To understand the concept of depth of focus it is necessary to consider what is called defocusing aberration. For a given wavefront displacement at the aperture, (the defocusing aberration), there is a concommitent displacement of the focal plane. Twice this displacement (inside and outside the nominal focal plane or position of true focus) gives the depth of focus.

To derive the depth of focus the difference between the depths of a pair of wavefronts must be calculated. These are referred to as sagittal depths, the amount the wavefront is cupped, and if the focal distance is given as ‘f’, and the aperture as ‘D’, then, referring to the sagittal geometry diagram, by Pythagoras’ theorem:



The displaced wavefront may similarly be defined by:

sagitta prime:

The value is known as the defocusing aberration, and may be defined in terms of the acceptable tolerance of the wavefront. If this is defined by “Dnl” where l is the wavelength then:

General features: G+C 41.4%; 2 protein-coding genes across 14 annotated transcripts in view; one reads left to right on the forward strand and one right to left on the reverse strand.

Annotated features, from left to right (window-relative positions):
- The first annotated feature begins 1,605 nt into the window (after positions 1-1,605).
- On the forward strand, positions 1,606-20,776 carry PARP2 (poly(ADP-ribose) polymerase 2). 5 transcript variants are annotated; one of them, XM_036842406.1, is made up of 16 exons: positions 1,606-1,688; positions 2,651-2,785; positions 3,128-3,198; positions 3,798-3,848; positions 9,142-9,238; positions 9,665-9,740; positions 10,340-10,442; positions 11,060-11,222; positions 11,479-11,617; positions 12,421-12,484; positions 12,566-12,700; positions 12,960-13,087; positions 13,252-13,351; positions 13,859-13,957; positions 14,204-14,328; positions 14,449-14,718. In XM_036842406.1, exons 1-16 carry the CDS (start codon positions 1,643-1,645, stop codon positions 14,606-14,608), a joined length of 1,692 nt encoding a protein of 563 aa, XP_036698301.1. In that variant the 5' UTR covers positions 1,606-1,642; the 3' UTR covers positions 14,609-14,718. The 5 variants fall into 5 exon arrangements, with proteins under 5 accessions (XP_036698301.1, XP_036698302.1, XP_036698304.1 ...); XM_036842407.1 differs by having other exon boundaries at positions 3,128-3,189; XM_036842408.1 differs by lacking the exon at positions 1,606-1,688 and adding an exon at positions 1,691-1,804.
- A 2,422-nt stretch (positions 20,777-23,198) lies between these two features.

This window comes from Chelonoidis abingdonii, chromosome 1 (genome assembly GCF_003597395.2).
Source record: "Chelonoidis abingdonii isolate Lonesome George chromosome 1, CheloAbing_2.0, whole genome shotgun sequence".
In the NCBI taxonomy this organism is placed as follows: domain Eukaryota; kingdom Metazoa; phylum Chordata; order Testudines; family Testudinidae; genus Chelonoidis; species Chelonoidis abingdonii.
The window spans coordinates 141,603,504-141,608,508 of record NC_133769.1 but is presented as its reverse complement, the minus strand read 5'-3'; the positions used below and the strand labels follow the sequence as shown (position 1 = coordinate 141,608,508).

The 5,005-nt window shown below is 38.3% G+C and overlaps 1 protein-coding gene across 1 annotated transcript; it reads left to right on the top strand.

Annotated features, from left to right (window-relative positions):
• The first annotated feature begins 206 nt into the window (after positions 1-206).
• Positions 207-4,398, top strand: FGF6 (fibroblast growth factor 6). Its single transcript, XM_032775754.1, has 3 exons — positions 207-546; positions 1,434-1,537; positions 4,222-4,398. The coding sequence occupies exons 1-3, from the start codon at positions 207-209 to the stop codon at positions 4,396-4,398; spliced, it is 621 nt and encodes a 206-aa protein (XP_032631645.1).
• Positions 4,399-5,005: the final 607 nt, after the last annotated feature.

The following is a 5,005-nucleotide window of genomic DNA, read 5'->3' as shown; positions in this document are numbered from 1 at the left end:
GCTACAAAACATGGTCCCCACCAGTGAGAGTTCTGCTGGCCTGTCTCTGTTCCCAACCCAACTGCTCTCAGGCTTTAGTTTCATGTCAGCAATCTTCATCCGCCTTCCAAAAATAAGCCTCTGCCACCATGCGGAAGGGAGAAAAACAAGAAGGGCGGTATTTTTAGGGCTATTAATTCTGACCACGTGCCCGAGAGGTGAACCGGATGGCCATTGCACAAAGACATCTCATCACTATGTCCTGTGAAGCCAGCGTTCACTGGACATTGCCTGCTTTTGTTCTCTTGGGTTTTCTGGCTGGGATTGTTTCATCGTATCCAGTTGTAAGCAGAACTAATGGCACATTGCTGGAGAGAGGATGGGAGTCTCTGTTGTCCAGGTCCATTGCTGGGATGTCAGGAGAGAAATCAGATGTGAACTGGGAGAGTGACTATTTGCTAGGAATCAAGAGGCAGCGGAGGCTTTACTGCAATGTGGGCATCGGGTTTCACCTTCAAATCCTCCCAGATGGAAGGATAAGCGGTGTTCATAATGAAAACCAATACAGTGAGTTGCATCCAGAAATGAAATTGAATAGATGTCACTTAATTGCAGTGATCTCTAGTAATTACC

defocusing aberration:

and the corresponding depth of focus:

see appendix derivation (i)

Chris Lord has run a calculation of this equation on an AppleWorksv6 spreadsheet, for f/ratios 4 to 30, and wavefront displacements, 1/10; 1/8; 1/4 & 1/2 wave of yellow light (22 micro-inches or 550nm). Depth of focus is given in inches. There is also a chart plotted over the range f/4 to f/24.

The depth of focus corresponding to a specific wavefront displacement is independent of the aperture, which for the purposes of the spreadsheet calculation was set at 1-inch. Conrady used 1/4 l for the purposes of his calculations, but we hope you will realize that, in the case of very high quality optics, where the wavefront error is itself not more than 1/10 l, the tolerable depth of focus is correspondingly reduced. Furthermore it should be born in mind that a wavefront displacement of 1/10 l equates to a peak to valley (p-v) surface error of 1/20 l, and so on.